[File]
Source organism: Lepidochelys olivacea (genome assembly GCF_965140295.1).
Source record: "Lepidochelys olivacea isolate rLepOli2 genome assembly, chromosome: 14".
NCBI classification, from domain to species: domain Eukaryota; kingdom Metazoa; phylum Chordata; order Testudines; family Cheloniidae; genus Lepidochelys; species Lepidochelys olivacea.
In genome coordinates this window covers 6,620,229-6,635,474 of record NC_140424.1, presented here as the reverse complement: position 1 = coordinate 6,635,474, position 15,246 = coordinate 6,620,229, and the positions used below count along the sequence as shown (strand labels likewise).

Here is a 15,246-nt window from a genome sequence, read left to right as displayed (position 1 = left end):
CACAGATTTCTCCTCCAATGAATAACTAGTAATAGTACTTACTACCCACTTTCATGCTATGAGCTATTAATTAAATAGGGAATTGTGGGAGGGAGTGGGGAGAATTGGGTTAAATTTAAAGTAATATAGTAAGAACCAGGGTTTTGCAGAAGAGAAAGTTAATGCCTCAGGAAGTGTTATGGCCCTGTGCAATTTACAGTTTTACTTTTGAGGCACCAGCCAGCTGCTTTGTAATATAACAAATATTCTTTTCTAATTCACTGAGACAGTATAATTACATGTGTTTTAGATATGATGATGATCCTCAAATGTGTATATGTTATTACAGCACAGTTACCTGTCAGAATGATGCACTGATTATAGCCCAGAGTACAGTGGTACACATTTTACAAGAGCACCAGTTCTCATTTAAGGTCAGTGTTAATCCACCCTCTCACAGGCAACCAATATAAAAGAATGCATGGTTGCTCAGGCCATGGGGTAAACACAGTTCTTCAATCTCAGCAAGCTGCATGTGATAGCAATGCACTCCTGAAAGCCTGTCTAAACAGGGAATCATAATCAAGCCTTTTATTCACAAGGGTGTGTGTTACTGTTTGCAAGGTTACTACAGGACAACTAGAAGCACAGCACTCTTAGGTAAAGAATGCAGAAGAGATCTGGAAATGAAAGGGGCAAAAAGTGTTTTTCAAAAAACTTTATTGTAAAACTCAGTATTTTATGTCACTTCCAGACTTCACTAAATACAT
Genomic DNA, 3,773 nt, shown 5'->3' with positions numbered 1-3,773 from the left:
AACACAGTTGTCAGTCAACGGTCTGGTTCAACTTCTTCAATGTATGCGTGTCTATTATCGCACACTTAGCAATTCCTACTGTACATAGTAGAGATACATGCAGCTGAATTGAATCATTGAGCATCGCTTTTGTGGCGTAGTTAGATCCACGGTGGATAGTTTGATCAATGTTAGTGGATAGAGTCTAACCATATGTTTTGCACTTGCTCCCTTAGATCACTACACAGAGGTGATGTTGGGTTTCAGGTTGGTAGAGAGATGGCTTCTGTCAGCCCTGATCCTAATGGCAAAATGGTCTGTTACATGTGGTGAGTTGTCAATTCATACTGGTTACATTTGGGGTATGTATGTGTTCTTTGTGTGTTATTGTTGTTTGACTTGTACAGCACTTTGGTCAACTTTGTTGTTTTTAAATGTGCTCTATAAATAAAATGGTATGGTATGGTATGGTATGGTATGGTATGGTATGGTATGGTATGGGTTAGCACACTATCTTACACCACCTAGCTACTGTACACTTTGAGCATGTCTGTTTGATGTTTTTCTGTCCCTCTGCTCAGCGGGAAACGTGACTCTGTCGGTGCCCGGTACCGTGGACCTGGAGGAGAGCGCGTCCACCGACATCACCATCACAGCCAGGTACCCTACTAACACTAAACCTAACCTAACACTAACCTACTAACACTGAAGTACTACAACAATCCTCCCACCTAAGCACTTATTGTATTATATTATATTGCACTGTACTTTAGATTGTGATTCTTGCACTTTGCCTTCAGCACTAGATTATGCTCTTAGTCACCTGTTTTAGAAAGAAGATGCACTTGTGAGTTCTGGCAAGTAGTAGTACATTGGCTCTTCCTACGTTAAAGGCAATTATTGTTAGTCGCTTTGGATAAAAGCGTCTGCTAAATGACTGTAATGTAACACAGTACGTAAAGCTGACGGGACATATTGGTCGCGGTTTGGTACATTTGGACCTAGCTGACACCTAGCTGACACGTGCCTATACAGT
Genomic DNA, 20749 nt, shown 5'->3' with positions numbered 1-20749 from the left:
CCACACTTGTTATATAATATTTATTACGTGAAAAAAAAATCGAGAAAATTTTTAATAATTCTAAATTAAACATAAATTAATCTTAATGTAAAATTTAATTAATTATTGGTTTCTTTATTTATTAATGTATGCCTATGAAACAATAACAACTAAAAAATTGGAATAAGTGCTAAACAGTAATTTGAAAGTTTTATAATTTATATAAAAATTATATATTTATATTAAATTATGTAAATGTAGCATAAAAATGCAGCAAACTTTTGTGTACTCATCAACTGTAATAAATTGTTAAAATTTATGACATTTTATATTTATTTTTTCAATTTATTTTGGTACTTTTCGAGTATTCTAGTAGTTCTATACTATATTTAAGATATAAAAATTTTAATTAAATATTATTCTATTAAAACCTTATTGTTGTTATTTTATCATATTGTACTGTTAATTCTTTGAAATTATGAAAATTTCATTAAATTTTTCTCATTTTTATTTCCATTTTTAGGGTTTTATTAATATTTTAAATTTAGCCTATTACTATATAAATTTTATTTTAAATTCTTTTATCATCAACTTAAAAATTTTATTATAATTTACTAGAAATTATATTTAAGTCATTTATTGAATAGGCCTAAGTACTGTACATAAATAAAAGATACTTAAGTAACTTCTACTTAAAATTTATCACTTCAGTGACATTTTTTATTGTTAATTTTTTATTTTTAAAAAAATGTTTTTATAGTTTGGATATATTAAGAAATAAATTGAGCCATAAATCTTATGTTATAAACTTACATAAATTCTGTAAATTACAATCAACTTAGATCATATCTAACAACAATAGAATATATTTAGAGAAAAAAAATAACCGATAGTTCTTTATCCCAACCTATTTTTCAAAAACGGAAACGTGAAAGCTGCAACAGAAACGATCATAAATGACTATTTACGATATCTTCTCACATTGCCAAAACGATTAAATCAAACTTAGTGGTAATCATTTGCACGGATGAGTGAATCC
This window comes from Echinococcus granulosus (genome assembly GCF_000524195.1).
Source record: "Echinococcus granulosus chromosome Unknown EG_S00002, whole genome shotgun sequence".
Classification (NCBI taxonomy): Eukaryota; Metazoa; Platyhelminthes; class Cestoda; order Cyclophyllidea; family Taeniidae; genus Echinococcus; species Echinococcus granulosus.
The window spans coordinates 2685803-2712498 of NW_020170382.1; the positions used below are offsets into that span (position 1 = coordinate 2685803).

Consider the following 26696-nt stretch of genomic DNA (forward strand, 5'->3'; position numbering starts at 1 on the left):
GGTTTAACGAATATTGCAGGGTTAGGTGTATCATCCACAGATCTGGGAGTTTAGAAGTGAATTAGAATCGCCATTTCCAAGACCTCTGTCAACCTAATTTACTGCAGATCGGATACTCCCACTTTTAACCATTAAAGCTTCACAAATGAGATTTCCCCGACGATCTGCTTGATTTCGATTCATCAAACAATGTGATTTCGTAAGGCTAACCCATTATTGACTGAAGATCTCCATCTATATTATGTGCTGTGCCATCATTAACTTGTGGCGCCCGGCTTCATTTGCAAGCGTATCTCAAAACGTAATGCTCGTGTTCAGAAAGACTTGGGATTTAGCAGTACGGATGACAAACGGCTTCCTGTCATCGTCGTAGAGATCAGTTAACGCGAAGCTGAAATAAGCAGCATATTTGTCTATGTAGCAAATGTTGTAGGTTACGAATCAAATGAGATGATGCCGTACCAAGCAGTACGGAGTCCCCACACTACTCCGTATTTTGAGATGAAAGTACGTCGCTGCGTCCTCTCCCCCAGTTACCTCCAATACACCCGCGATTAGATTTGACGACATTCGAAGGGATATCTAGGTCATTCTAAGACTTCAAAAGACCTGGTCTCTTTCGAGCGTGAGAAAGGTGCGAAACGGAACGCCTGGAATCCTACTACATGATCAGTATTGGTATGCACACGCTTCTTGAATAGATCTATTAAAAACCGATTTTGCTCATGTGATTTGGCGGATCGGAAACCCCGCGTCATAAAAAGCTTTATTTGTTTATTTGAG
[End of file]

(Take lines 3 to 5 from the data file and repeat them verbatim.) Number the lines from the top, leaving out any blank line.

NCBI classification, from domain to species: domain Eukaryota; kingdom Metazoa; phylum Chordata; order Testudines; family Cheloniidae; genus Lepidochelys; species Lepidochelys olivacea.
In genome coordinates this window covers 6,620,229-6,635,474 of record NC_140424.1, presented here as the reverse complement: position 1 = coordinate 6,635,474, position 15,246 = coordinate 6,620,229, and the positions used below count along the sequence as shown (strand labels likewise).

Here is a 15,246-nt window from a genome sequence, read left to right as displayed (position 1 = left end):